The Court rejected that ‘personal liberty’ was confined to “freedom from physical restraint or freedom from confinement within the bounds of a prison” and held that “personal liberty” is used in the article as a compendious term to include within itself all the varieties of rights which go to make up the ‘personal liberty’ of man other than those dealt with in several clauses of Art.19(1). In other words, while Article 19(1) deals with particular species or attributes of that freedom, ‘personal liberty’ in Art. 21 takes in and comprises the residue. He concluded that “an unauthorized intrusion into a person’s home and the disturbance caused to him thereby” violated ‘personal liberty’ enshrined in Art. 21 and therefore the regulation was invalid insofar as it authorized domiciliary visits but the rest of it did not violate either Article 1(91)(d) or Art. 21. He also held that “the right to privacy is not a guaranteed right under our Constitution and therefore the attempt to ascertain the movement of an individual which is merely a manner in which privacy is invaded is not an infringement of a fundamental right.
Right to Privacy
Subba Rao, J. held that right to privacy “is an essential ingredient of personal liberty” and that the right to personal liberty is “a right of an individual to be free from restrictions or encroachments on his person, whether those restrictions or encroachments are directly imposed or indirectly brought about by calculated measures”.
Right to Travel
In Satwant Singh Sawhney V. A.P.O., New Delhi, it was held that right to travel abroad is included within the expression ‘personal liberty’ and, therefore, no person can be deprived of his right to travel except according to the procedure established by law. Since a passport is essential for the enjoyment of that right, denial of a passport amounts to deprivation of personal liberty. In the absence of any procedure prescribed by the law of land sustaining the refusal of a passport to a person, its refusal amounts to an unauthorized deprivation of personal liberty guaranteed by Art. 21. This decision was accepted by Parliament and the infirmity was set right by the enactment of the Passport Act.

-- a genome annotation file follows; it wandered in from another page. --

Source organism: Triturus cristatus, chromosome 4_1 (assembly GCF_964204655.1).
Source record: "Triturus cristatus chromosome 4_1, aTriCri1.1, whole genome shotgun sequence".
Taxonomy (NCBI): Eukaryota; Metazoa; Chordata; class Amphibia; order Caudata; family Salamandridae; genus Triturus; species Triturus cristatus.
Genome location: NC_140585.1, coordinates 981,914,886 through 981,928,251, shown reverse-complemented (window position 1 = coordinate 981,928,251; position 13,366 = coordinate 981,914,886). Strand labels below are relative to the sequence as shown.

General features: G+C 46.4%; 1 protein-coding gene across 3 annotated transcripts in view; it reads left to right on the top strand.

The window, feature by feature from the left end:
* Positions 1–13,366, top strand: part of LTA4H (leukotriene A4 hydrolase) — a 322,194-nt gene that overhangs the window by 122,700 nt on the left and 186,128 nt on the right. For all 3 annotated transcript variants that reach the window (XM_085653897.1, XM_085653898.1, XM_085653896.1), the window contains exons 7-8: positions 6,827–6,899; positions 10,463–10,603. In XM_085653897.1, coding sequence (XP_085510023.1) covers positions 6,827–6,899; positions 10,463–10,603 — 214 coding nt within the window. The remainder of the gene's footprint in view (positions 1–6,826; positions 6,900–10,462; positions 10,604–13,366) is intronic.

In A.K. Gopalan V. State of Madras, it was held that the expression ‘procedure established by law’ means procedure enacted by a law made by the State. The Supreme Court, by a majority, rejected that the argument that the ‘law’ in Art. 21 is used in the sense of jus and lex, and that it means the principles of natural justice on the analogy of ‘due process of law’ as interpreted by American Supreme Court.
In Maneka Gandhi V. Union of India, the passport authorities impounded the passport of Maneka Gandhi under S. 10(3) of the Passport Act which provides authorizes if it deems it necessary to do so in the interest of the sovereignty and integrity of India. Maneka challenged the order on the ground of violation of her fundamental right under Art. 21. One of the major grounds of challenge was that the order impounding the passport was null and void as it had been made without affording her an opportunity of being heard in her defence.
Bhagwati, J. in Maneka Gandhi case, established that the requirement of reasonableness of procedure in Art. 21 through Art. 14, some of the judges in that case and in some other subsequent cases have read it in Art. 21 itself and particularly in the word ‘law’ leading to the conversion of ‘procedure established by law’ into ‘due process of law’ in the American sense which the Constitution-makers had intended to avoid by replacing the latter expression by the former. Thus in Maneka Gandhi, it was said that the procedure in Art. 21 “has to be fair, just and reasonable, not fanciful, oppressive or arbitrary”. The ‘law’ in Art. 21 “is reasonable law, not any enacted piece”.
The Court reiterated the proposition that Arts. 14, 19 and 21 are not mutually exclusive. A nexus has been established between these Articles. This means that a law prescribing a procedure for depriving a person of ‘personal liberty’ has to meet the requirements of Art. 19. Also, the procedure established by law in Art. 21 must answer the requirement of Art. 14 as well.
According to K. Iyer. J., no Article in the Constitution pertaining to a Fundamental Right is an island in itself. Just as a man is not dissectible into separate limbs, cardinal rights in an organic constitution have a synthesis.
Court held that as the right to travel abroad falls under Art. 21, natural justice must be applied while exercising the power of impounding a passport under the Passport Act. Although the Passport Act does not expressly provide for the requirement of hearing before a passport is impounded, yet the same has to be implied therein.
Again in Sunil Batra V. Delhi Administration, it was held that “true our Constitution has no ‘due process’ clause but the consequence is same” and added that Art. 21 is the counterpart of the procedural due process in the U.S.
The Supreme Court has made a novel use of Art. 21 viz., to ensure that the female workers are nor sexually harassed by their male co-workers at their work. In Vishaka V. State of Rajasthan, the Supreme Court has declared sexual harassment of a working woman at her place of work as amounting to violation of rights of gender equality and right to life and liberty which is a clear violation of Art. 14, 15 and 21 of the constitution.